Oh, Grace; Wang, Annie; Wang, Lidong; Li, Jiufeng; Werba, Gregor; Weissinger, Daniel; Zhao, Ende; Dhara, Surajit; Hernandez, Rosmel E; Ackermann, Amanda; Porcella, Sarina; Kalfakakou, Despoina; Dolgalev, Igor; Kawaler, Emily; Golan, Talia; Welling, Theodore H; Sfeir, Agnel; Simeone, Diane M
Pancreatic ductal adenocarcinoma (PDAC) is a highly lethal malignancy that harbors mutations in homologous recombination-repair (HR-repair) proteins in 20%-25% of cases. Defects in HR impart a specific vulnerability to poly ADP ribose polymerase inhibitors and platinum-containing chemotherapy in tumor cells. However, not all patients who receive these therapies respond, and many who initially respond ultimately develop resistance. Inactivation of the HR pathway is associated with the overexpression of polymerase theta (Polθ, or POLQ). This key enzyme regulates the microhomology-mediated end-joining (MMEJ) pathway of double-strand break (DSB) repair. Using human and murine HR-deficient PDAC models, we found that POLQ knockdown is synthetically lethal in combination with mutations in HR genes such as BRCA1 and BRCA2 and the DNA damage repair gene ATM. Further, POLQ knockdown enhances cytosolic micronuclei formation and activates signaling of cyclic GMP-AMP synthase-stimulator of interferon genes (cGAS-STING), leading to enhanced infiltration of activated CD8+ T cells in BRCA2-deficient PDAC tumors in vivo. Overall, POLQ, a key mediator in the MMEJ pathway, is critical for DSB repair in BRCA2-deficient PDAC. Its inhibition represents a synthetic lethal approach to blocking tumor growth while concurrently activating the cGAS-STING signaling pathway to enhance tumor immune infiltration, highlighting what we believe to be a new role for POLQ in the tumor immune environment.
PMID: 36976649
ISSN: 1558-8238
CID: 5541482

A systematic review and meta-analysis of germline BRCA mutations in pancreatic cancer patients identifies global and racial disparities in access to genetic testing

Paiella, S; Azzolina, D; Gregori, D; Malleo, G; Golan, T; Simeone, D M; Davis, M B; Vacca, P G; Crovetto, A; Bassi, C; Salvia, R; Biankin, A V; Casolino, R
BACKGROUND:Germline BRCA1 and BRCA2 mutations (gBRCAm) can inform pancreatic cancer (PC) risk and treatment but most of the available information is derived from white patients. The ethnic and geographic variability of gBRCAm prevalence and of germline BRCA (gBRCA) testing uptake in PC globally is largely unknown. MATERIALS AND METHODS/METHODS:We carried out a systematic review and prevalence meta-analysis of gBRCA testing and gBRCAm prevalence in PC patients stratified by ethnicity. The main outcome was the distribution of gBRCA testing uptake across diverse populations worldwide. Secondary outcomes included: geographic distribution of gBRCA testing uptake, temporal analysis of gBRCA testing uptake in ethnic groups, and pooled proportion of gBRCAm stratified by ethnicity. The study is listed under PROSPERO registration number #CRD42022311769. RESULTS:A total of 51 studies with 16 621 patients were included. Twelve of the studies (23.5%) enrolled white patients only, 10 Asians only (19.6%), and 29 (56.9%) included mixed populations. The pooled prevalence of white, Asian, African American, and Hispanic patients tested per study was 88.7%, 34.8%, 3.6%, and 5.2%, respectively. The majority of included studies were from high-income countries (HICs) (64; 91.2%). Temporal analysis showed a significant increase only in white and Asians patients tested from 2000 to present (P < 0.001). The pooled prevalence of gBRCAm was: 3.3% in white, 1.7% in Asian, and negligible (<0.3%) in African American and Hispanic patients. CONCLUSIONS:Data on gBRCA testing and gBRCAm in PC derive mostly from white patients and from HICs. This limits the interpretation of gBRCAm for treating PC across diverse populations and implies substantial global and racial disparities in access to BRCA testing in PC.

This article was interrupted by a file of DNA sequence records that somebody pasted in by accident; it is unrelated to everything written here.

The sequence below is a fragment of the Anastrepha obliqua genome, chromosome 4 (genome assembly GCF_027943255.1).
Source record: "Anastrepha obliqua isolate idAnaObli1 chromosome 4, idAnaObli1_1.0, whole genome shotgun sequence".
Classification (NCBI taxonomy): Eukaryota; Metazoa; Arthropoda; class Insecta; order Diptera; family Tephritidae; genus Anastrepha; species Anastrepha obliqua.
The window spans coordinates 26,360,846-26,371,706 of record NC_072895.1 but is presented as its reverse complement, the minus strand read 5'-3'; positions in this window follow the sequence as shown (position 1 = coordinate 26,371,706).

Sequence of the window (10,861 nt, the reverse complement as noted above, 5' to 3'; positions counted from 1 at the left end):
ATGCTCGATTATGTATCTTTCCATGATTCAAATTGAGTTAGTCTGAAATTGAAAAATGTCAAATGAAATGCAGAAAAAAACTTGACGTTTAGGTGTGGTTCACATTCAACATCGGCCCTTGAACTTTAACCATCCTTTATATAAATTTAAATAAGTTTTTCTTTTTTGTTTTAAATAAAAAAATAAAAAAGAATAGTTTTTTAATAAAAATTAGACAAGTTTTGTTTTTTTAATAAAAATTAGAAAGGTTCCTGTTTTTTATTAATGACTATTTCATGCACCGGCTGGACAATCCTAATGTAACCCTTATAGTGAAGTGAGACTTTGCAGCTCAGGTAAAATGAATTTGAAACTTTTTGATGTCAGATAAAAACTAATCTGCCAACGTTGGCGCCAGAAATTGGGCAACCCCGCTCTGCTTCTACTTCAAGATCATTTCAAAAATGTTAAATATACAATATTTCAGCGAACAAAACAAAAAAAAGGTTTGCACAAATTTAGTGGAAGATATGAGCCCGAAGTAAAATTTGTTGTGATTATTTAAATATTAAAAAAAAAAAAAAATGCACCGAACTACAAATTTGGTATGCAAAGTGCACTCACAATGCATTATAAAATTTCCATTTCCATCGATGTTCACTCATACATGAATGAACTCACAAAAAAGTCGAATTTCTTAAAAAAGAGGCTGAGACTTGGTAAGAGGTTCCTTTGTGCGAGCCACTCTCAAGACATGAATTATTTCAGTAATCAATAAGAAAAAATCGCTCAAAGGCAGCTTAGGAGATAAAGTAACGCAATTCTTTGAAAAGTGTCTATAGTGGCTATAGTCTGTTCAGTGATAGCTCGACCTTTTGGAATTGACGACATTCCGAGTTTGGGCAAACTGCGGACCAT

PMID: 36822114
ISSN: 2059-7029
CID: 5448262

Single-cell RNA sequencing reveals the effects of chemotherapy on human pancreatic adenocarcinoma and its tumor microenvironment

Werba, Gregor; Weissinger, Daniel; Kawaler, Emily A; Zhao, Ende; Kalfakakou, Despoina; Dhara, Surajit; Wang, Lidong; Lim, Heather B; Oh, Grace; Jing, Xiaohong; Beri, Nina; Khanna, Lauren; Gonda, Tamas; Oberstein, Paul; Hajdu, Cristina; Loomis, Cynthia; Heguy, Adriana; Sherman, Mara H; Lund, Amanda W; Welling, Theodore H; Dolgalev, Igor; Tsirigos, Aristotelis; Simeone, Diane M
The tumor microenvironment (TME) in pancreatic ductal adenocarcinoma (PDAC) is a complex ecosystem that drives tumor progression; however, in-depth single cell characterization of the PDAC TME and its role in response to therapy is lacking. Here, we perform single-cell RNA sequencing on freshly collected human PDAC samples either before or after chemotherapy. Overall, we find a heterogeneous mixture of basal and classical cancer cell subtypes, along with distinct cancer-associated fibroblast and macrophage subpopulations. Strikingly, classical and basal-like cancer cells exhibit similar transcriptional responses to chemotherapy and do not demonstrate a shift towards a basal-like transcriptional program among treated samples. We observe decreased ligand-receptor interactions in treated samples, particularly between TIGIT on CD8 + T cells and its receptor on cancer cells, and identify TIGIT as the major inhibitory checkpoint molecule of CD8 + T cells. Our results suggest that chemotherapy profoundly impacts the PDAC TME and may promote resistance to immunotherapy.
PMID: 36781852
ISSN: 2041-1723
CID: 5427092